Apple Defies Court Order On Encrypted iPhone

By Kindly granted by Valery Marchive (LeMagIT) - Flickr, CC BY-SA 2.0, https://commons.wikimedia.org/w/index.php?curid=16228490

By Kindly granted by Valery Marchive (LeMagIT) – Flickr, CC BY-SA 2.0, https://commons.wikimedia.org/w/index.php?curid=16228490

Apple has vowed to defy a court order to give the FBI access to files on a phone owned by one of the San Bernadino shooters. Tim Cook says that the move would threaten the security of all customers.

The order involves the phone of Syed Rizwan Farook, which the FBI believes could house information about Farook’s motives and the involvement of others in planning the mass shooting.

Apple is unable to decrypt the handset, an iPhone 5C, because it’s deliberately designed so that nobody — not even the manufacturers — can do so without the unlock code. That in itself is an issue that’s hotly debated among politicians.

While a court order demanding decryption would thus be meaningless, the FBI has instead successfully applied for a court to force Apple to modify the phone’s operating system. They want the removal of the safeguard that wipes the phone after 10 failed attempts to unlock it.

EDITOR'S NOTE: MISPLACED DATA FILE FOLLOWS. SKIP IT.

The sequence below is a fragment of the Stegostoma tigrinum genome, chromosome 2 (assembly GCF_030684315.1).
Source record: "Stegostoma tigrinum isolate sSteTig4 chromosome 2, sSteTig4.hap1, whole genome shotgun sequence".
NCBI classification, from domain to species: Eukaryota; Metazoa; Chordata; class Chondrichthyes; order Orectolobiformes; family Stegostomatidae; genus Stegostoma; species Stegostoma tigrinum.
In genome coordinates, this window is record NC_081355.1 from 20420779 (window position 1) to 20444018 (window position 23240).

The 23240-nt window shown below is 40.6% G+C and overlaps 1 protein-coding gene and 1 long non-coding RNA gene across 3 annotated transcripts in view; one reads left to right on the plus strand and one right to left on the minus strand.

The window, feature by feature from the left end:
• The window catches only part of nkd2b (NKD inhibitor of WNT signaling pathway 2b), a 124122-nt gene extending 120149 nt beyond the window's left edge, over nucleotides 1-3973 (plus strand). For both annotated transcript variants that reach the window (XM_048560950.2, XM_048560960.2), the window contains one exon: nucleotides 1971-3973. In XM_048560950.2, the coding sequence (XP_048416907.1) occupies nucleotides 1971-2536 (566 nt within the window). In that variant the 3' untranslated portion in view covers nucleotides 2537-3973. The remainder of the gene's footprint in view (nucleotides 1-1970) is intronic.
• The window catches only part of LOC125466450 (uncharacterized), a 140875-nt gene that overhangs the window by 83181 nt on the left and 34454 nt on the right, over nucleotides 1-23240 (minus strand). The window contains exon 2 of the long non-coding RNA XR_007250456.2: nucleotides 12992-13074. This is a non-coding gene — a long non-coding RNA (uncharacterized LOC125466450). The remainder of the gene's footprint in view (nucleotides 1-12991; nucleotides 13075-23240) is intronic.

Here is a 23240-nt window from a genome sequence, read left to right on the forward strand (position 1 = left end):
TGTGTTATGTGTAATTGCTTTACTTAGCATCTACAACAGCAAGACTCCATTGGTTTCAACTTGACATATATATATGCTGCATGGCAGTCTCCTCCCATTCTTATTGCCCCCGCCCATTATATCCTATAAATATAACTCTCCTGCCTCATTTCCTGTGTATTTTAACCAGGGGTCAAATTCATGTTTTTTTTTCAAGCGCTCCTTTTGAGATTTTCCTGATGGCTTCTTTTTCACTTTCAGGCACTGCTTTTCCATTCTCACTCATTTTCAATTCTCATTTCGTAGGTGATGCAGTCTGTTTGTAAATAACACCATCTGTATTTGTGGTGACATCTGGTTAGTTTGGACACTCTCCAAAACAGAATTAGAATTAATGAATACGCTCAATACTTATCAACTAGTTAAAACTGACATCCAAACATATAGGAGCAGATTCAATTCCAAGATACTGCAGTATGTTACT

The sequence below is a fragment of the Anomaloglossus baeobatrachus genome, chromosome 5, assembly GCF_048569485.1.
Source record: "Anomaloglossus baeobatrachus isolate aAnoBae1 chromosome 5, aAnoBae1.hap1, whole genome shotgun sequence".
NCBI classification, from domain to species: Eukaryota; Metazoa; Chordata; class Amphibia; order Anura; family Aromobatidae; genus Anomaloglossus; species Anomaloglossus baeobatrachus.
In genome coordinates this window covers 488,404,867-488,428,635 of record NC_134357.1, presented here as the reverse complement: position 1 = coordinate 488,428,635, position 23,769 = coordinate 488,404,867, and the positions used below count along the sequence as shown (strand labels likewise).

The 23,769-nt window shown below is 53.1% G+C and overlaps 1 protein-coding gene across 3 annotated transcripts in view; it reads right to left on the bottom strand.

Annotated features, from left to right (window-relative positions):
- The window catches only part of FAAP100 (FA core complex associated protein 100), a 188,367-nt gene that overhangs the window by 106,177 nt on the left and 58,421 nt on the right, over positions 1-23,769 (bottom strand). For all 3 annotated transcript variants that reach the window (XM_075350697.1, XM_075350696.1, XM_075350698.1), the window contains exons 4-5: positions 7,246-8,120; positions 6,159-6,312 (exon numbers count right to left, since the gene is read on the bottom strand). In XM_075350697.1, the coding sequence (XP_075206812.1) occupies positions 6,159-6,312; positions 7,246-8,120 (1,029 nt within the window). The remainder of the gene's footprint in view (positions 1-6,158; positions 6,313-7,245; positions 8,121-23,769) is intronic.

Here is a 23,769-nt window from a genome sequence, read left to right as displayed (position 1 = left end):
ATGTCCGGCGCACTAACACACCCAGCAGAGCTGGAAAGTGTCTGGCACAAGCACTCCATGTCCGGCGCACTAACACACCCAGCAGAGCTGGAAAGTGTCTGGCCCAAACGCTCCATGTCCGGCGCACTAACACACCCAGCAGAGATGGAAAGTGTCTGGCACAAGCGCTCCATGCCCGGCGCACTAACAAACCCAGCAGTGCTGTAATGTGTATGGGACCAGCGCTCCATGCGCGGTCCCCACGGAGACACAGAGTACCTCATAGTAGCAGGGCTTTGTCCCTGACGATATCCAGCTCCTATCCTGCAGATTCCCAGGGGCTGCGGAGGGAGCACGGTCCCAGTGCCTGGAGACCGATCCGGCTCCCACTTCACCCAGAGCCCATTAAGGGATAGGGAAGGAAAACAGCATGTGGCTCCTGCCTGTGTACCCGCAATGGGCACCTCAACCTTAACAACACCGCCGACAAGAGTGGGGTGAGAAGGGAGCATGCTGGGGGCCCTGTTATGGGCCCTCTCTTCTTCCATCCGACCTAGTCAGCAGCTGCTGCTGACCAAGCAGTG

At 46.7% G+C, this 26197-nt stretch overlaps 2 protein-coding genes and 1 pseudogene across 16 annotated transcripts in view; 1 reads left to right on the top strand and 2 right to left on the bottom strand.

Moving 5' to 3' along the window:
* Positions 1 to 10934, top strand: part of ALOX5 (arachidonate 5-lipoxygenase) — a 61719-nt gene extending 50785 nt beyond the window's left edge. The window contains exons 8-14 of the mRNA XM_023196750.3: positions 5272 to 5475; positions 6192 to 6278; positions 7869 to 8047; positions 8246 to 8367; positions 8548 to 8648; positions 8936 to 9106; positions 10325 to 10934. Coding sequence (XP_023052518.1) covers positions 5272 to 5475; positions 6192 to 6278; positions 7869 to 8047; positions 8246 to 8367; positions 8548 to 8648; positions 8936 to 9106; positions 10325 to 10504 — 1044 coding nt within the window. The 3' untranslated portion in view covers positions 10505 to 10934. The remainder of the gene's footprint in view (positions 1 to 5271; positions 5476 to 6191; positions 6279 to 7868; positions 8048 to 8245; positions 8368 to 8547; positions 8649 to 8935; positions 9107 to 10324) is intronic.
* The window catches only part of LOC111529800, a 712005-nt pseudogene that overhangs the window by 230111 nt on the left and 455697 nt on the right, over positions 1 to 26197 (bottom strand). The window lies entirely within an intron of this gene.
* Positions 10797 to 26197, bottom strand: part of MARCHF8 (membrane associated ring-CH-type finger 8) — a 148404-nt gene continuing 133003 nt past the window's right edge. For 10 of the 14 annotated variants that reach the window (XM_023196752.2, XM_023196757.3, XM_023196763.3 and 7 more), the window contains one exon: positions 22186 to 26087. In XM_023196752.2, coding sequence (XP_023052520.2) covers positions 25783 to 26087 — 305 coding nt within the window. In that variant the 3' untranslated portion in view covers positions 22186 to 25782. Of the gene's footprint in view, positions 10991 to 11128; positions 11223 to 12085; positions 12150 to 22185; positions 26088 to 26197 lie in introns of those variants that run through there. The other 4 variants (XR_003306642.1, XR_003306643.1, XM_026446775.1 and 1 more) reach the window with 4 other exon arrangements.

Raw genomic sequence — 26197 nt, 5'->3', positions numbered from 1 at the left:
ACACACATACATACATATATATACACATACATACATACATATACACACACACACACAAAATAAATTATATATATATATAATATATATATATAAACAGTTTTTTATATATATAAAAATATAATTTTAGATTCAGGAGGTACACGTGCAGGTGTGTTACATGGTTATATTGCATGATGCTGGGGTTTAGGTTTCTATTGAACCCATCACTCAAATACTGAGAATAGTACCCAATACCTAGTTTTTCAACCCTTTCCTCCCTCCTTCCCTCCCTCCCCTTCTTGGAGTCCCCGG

The idea is that the FBI could then simply brute force its way into finding the correct code, although that would involve carefully taking the phone apart to find the hardware key. That would allow the phone to be hooked up to a supercomputer to crack the code rather than doing it by hand.

The court agreed with the request, which bizarrely was made under the All Writs Act of 1789. That’s a very general legislative tool which in principle means federal courts can tell anyone to do anything that’s necessary in the interests of justice. However, Supreme Court rulings have put limits on its application, most notably that it can’t be used to force somebody to break other laws, and it can’t make people do something that would be “unreasonably burdensome.”

Apple chief Tim Cook says that to date the company has always complied with FBI requests when they have the ability to do so and what they are being asked to do is legal. However, he now says that Apple is being asked “for something we simply do not have, and something we consider too dangerous to create. They have asked us to build a backdoor to the iPhone.”

Although the FBI application to the court says that only Farook’s handset would be affected, Cook says there’s no way to guarantee that the modified version of the operating system wouldn’t get into the wrong hands: “this software — which does not exist today — would have the potential to unlock any iPhone in someone’s physical possession.”

Cook also argues that complying with the order would create a dangerous precedent. “If the government can use the All Writs Act to make it easier to unlock your iPhone, it would have the power to reach into anyone’s device to capture their data. The government could extend this breach of privacy and demand that Apple build surveillance software to intercept your messages, access your health records or financial data, track your location, or even access your phone’s microphone or camera without your knowledge.”




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